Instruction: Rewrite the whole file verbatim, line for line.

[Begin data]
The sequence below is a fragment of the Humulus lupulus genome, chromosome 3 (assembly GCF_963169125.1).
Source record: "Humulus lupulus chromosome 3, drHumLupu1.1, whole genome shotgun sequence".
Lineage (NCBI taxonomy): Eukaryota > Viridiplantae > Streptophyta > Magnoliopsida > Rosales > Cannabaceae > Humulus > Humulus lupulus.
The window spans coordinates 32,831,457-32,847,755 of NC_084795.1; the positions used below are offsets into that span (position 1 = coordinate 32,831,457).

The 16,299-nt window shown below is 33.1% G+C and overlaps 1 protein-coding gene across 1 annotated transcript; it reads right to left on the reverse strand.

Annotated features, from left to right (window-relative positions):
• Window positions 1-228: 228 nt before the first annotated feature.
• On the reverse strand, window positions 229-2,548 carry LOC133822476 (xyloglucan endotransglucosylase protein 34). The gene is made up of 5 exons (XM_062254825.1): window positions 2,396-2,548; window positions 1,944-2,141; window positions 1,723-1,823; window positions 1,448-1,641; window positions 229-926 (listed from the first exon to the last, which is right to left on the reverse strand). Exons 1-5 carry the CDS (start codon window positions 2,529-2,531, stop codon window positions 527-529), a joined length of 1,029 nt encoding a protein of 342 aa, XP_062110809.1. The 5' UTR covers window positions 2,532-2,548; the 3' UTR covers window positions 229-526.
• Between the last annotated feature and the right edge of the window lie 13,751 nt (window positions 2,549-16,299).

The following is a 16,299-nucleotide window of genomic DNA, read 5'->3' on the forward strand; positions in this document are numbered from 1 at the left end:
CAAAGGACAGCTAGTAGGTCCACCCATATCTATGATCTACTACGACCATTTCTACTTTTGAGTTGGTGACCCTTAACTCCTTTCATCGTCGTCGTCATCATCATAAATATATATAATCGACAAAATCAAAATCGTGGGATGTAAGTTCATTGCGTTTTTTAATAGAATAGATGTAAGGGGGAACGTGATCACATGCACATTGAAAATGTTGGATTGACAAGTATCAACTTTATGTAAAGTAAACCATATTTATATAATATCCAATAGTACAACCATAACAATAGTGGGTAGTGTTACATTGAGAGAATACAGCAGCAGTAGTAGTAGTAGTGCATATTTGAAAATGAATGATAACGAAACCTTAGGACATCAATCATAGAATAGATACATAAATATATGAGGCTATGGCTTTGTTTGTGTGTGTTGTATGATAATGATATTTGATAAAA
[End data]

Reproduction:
The sequence below is a fragment of the Humulus lupulus genome, chromosome 3 (assembly GCF_963169125.1).
Source record: "Humulus lupulus chromosome 3, drHumLupu1.1, whole genome shotgun sequence".
Lineage (NCBI taxonomy): Eukaryota > Viridiplantae > Streptophyta > Magnoliopsida > Rosales > Cannabaceae > Humulus > Humulus lupulus.
The window spans coordinates 32,831,457-32,847,755 of NC_084795.1; the positions used below are offsets into that span (position 1 = coordinate 32,831,457).

The 16,299-nt window shown below is 33.1% G+C and overlaps 1 protein-coding gene across 1 annotated transcript; it reads right to left on the reverse strand.

Annotated features, from left to right (window-relative positions):
• Window positions 1-228: 228 nt before the first annotated feature.
• On the reverse strand, window positions 229-2,548 carry LOC133822476 (xyloglucan endotransglucosylase protein 34). The gene is made up of 5 exons (XM_062254825.1): window positions 2,396-2,548; window positions 1,944-2,141; window positions 1,723-1,823; window positions 1,448-1,641; window positions 229-926 (listed from the first exon to the last, which is right to left on the reverse strand). Exons 1-5 carry the CDS (start codon window positions 2,529-2,531, stop codon window positions 527-529), a joined length of 1,029 nt encoding a protein of 342 aa, XP_062110809.1. The 5' UTR covers window positions 2,532-2,548; the 3' UTR covers window positions 229-526.
• Between the last annotated feature and the right edge of the window lie 13,751 nt (window positions 2,549-16,299).

The following is a 16,299-nucleotide window of genomic DNA, read 5'->3' on the forward strand; positions in this document are numbered from 1 at the left end:
CAAAGGACAGCTAGTAGGTCCACCCATATCTATGATCTACTACGACCATTTCTACTTTTGAGTTGGTGACCCTTAACTCCTTTCATCGTCGTCGTCATCATCATAAATATATATAATCGACAAAATCAAAATCGTGGGATGTAAGTTCATTGCGTTTTTTAATAGAATAGATGTAAGGGGGAACGTGATCACATGCACATTGAAAATGTTGGATTGACAAGTATCAACTTTATGTAAAGTAAACCATATTTATATAATATCCAATAGTACAACCATAACAATAGTGGGTAGTGTTACATTGAGAGAATACAGCAGCAGTAGTAGTAGTAGTGCATATTTGAAAATGAATGATAACGAAACCTTAGGACATCAATCATAGAATAGATACATAAATATATGAGGCTATGGCTTTGTTTGTGTGTGTTGTATGATAATGATATTTGATAAAA